After World War II, the Federated Malay States, Unfederated Malay States and the Straits Settlements of Malacca and Penang were federated to form a single British colony known as the Malayan Union, with Singapore splitting off to form a separate colony. In the Malayan Union, the sultans of the various states ceded all their powers except those in religious affairs to the British crown. However, widespread opposition to the Malayan Union led the British to reconsider their position, and in 1948, the Malayan Union was replaced by the Federation of Malaya, in which the executive positions of the sultans were restored. In Borneo, the White Rajas ceded Sarawak to the British crown in 1946, making it a crown colony of the United Kingdom.
Malaya gained independence from the British in 1957. Six years later, Malaysia was formed on 16 September 1963 through a merging of Malaya and Singapore, as well as the East Malaysian states of Sabah (known then as North Borneo) and Sarawak on the northern coast of Borneo, with Brunei deciding not to join. The first several years of the country’s history were marred by the Indonesian confrontation (konfrontasi) as well as claims to Sabah from the Philippines. Singapore was expelled from the federation on 9 August 1965 after several bloody racial riots, as its majority Chinese population and the influence of the People’s Action Party led by Lee Kuan Yew (later the long-ruling Prime Minister of Singapore) were seen as a threat to Malay dominance, and it became a separate country.
Malaysia is a constitutional monarchy, nominally headed by the Paramount Ruler (Yang di-Pertuan Agong) or commonly known as the king , who is “elected” by the rulers giving Malaysia a unique political system of rotational monarchy, in which each of the state rulers take turns to be the king of Malaysia. Malaysia’s government is largely based on the British Westminster system, consisting of a bicameral national parliament, with each of the states also having their own unicameral Dewan Undangan Negeri.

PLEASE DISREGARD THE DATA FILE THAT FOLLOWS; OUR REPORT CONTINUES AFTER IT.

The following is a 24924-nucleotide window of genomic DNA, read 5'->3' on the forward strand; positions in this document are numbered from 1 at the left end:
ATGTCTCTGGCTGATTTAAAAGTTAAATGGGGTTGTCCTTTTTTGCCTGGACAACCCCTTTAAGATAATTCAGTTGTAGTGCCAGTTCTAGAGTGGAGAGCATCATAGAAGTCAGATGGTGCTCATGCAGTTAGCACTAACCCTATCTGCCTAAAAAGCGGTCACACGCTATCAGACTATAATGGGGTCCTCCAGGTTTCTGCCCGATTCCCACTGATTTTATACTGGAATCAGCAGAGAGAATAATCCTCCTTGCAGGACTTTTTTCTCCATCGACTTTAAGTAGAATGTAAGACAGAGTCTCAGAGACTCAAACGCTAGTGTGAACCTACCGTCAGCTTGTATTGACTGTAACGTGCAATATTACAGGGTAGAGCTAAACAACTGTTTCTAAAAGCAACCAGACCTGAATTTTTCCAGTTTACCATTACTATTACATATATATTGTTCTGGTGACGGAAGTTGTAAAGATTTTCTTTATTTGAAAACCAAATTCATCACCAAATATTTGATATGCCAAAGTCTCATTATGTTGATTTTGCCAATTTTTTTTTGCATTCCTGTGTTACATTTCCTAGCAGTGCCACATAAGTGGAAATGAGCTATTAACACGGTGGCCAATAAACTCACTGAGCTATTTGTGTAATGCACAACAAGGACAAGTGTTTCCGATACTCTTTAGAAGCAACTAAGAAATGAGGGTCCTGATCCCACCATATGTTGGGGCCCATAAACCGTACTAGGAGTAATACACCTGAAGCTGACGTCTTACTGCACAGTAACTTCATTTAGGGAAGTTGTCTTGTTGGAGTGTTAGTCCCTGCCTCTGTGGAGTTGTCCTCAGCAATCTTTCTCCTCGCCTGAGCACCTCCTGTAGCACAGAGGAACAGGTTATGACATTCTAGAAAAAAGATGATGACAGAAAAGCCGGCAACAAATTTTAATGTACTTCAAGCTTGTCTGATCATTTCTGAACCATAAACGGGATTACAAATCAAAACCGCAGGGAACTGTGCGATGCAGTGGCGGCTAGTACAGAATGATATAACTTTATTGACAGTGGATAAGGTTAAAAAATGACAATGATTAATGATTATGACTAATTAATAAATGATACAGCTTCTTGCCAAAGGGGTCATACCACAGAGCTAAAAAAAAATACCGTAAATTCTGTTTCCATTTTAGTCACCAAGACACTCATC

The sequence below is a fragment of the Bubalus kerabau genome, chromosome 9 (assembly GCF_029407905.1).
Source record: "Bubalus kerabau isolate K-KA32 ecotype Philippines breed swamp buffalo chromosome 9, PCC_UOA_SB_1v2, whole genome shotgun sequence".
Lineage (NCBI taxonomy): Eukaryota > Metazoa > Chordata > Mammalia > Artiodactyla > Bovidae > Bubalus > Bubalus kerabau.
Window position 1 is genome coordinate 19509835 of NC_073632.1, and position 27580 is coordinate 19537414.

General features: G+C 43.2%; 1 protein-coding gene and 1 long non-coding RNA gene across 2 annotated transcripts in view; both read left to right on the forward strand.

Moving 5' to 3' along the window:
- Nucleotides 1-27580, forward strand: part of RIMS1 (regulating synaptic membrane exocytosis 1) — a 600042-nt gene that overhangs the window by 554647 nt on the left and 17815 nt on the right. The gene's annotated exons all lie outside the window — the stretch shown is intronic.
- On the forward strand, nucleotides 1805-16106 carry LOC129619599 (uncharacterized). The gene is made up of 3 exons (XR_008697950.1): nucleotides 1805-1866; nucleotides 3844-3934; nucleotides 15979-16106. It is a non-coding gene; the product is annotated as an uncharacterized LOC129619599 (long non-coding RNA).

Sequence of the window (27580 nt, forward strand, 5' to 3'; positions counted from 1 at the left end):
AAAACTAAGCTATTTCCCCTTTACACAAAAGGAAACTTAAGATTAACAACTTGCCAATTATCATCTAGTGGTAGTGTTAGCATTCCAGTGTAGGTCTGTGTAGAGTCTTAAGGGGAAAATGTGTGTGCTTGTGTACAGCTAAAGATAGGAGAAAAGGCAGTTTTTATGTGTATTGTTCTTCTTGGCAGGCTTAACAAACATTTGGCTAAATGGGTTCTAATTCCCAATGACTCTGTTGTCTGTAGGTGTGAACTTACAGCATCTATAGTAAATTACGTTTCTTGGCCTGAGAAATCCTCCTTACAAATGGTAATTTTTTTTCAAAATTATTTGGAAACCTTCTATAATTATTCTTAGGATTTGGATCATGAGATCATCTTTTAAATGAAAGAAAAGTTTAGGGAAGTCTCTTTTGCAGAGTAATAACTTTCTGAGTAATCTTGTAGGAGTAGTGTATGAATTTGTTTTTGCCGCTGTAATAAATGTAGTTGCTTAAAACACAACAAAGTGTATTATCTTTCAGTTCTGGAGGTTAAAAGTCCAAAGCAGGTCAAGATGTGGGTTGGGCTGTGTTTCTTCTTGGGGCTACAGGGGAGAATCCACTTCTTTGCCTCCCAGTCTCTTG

Peninsular Malaysia (Bahasa Malaysia: Semenanjung Malaysia) occupies all of the Malay Peninsula between Thailand and Singapore, and is also known as West Malaysia (Malaysia Barat) or the slightly archaic Malaya (Tanah Melayu). It is home to the bulk of Malaysia’s population, its capital and largest city Kuala Lumpur, and is generally more economically developed. Within Peninsular Malaysia, the West Coast is more developed and urbanised, and separated from the more rural East Coast by a mountain range – the Titiwangsa.
East Malaysia. Some 800 km to the east is East Malaysia (Malaysia Timur), which occupies the northern third of the island of Borneo, shared with Indonesia and tiny Brunei. Partly covered in impenetrable jungle where headhunters roam (on GSM networks if nothing else), East Malaysia is rich in natural resources but very much Malaysia’s hinterland for industry and tourism.
Sabah. Superb scuba diving in Sipadan island plus muck diving at Mabul, nature reserves, the federal enclave of Labuan, and mighty Mount Kinabalu.
Sarawak. Jungles, national parks, and traditional longhouses.
Malaysia is a multicultural society. While Malays make up a 52% majority, there are also 27% Chinese, 9% Indian and a miscellaneous grouping of 13.5% “others”, such as the Portuguese clan in Melaka and 12% of indigenous peoples (Orang Asli). There is hence also a profusion of faiths and religions, with Islam, Christianity, Buddhism, Taoism, Hinduism, Sikhism and even shamanism on the map.